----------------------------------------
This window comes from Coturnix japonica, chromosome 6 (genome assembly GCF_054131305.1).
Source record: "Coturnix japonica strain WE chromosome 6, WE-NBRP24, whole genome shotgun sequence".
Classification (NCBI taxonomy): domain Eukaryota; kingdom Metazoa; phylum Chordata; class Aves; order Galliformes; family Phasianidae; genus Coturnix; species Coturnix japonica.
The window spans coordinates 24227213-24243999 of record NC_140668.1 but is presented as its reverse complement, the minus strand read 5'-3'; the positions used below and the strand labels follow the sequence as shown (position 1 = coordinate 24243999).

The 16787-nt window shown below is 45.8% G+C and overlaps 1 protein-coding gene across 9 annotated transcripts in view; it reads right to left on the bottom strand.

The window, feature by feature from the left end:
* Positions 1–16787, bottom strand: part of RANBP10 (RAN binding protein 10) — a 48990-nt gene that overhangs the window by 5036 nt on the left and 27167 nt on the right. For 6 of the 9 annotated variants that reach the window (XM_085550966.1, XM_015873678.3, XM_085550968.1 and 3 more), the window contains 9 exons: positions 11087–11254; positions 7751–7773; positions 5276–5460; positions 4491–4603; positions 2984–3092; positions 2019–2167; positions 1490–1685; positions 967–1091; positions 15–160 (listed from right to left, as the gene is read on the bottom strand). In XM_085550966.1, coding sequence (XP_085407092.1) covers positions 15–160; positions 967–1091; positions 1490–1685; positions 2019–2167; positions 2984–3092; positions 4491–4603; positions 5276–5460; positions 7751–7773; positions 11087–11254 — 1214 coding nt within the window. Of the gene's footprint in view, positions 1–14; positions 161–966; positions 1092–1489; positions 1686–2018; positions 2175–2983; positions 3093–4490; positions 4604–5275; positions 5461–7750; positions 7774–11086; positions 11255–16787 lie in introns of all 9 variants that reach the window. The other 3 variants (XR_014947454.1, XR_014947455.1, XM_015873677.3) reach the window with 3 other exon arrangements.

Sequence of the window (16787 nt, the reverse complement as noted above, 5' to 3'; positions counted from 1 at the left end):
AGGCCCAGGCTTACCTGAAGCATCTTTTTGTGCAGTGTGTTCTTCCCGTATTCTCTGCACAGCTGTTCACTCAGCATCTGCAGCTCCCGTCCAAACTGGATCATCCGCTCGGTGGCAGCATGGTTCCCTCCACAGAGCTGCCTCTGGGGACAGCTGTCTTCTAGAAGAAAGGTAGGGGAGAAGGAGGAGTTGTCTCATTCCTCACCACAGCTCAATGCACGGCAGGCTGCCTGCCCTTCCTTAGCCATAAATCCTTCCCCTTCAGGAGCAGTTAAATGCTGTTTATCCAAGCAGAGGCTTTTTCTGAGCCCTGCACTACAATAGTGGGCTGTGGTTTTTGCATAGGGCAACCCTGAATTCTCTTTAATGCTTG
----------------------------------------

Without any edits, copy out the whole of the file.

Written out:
This window comes from Coturnix japonica, chromosome 6 (genome assembly GCF_054131305.1).
Source record: "Coturnix japonica strain WE chromosome 6, WE-NBRP24, whole genome shotgun sequence".
Classification (NCBI taxonomy): domain Eukaryota; kingdom Metazoa; phylum Chordata; class Aves; order Galliformes; family Phasianidae; genus Coturnix; species Coturnix japonica.
The window spans coordinates 24227213-24243999 of record NC_140668.1 but is presented as its reverse complement, the minus strand read 5'-3'; the positions used below and the strand labels follow the sequence as shown (position 1 = coordinate 24243999).

The 16787-nt window shown below is 45.8% G+C and overlaps 1 protein-coding gene across 9 annotated transcripts in view; it reads right to left on the bottom strand.

The window, feature by feature from the left end:
* Positions 1–16787, bottom strand: part of RANBP10 (RAN binding protein 10) — a 48990-nt gene that overhangs the window by 5036 nt on the left and 27167 nt on the right. For 6 of the 9 annotated variants that reach the window (XM_085550966.1, XM_015873678.3, XM_085550968.1 and 3 more), the window contains 9 exons: positions 11087–11254; positions 7751–7773; positions 5276–5460; positions 4491–4603; positions 2984–3092; positions 2019–2167; positions 1490–1685; positions 967–1091; positions 15–160 (listed from right to left, as the gene is read on the bottom strand). In XM_085550966.1, coding sequence (XP_085407092.1) covers positions 15–160; positions 967–1091; positions 1490–1685; positions 2019–2167; positions 2984–3092; positions 4491–4603; positions 5276–5460; positions 7751–7773; positions 11087–11254 — 1214 coding nt within the window. Of the gene's footprint in view, positions 1–14; positions 161–966; positions 1092–1489; positions 1686–2018; positions 2175–2983; positions 3093–4490; positions 4604–5275; positions 5461–7750; positions 7774–11086; positions 11255–16787 lie in introns of all 9 variants that reach the window. The other 3 variants (XR_014947454.1, XR_014947455.1, XM_015873677.3) reach the window with 3 other exon arrangements.

Sequence of the window (16787 nt, the reverse complement as noted above, 5' to 3'; positions counted from 1 at the left end):
AGGCCCAGGCTTACCTGAAGCATCTTTTTGTGCAGTGTGTTCTTCCCGTATTCTCTGCACAGCTGTTCACTCAGCATCTGCAGCTCCCGTCCAAACTGGATCATCCGCTCGGTGGCAGCATGGTTCCCTCCACAGAGCTGCCTCTGGGGACAGCTGTCTTCTAGAAGAAAGGTAGGGGAGAAGGAGGAGTTGTCTCATTCCTCACCACAGCTCAATGCACGGCAGGCTGCCTGCCCTTCCTTAGCCATAAATCCTTCCCCTTCAGGAGCAGTTAAATGCTGTTTATCCAAGCAGAGGCTTTTTCTGAGCCCTGCACTACAATAGTGGGCTGTGGTTTTTGCATAGGGCAACCCTGAATTCTCTTTAATGCTTG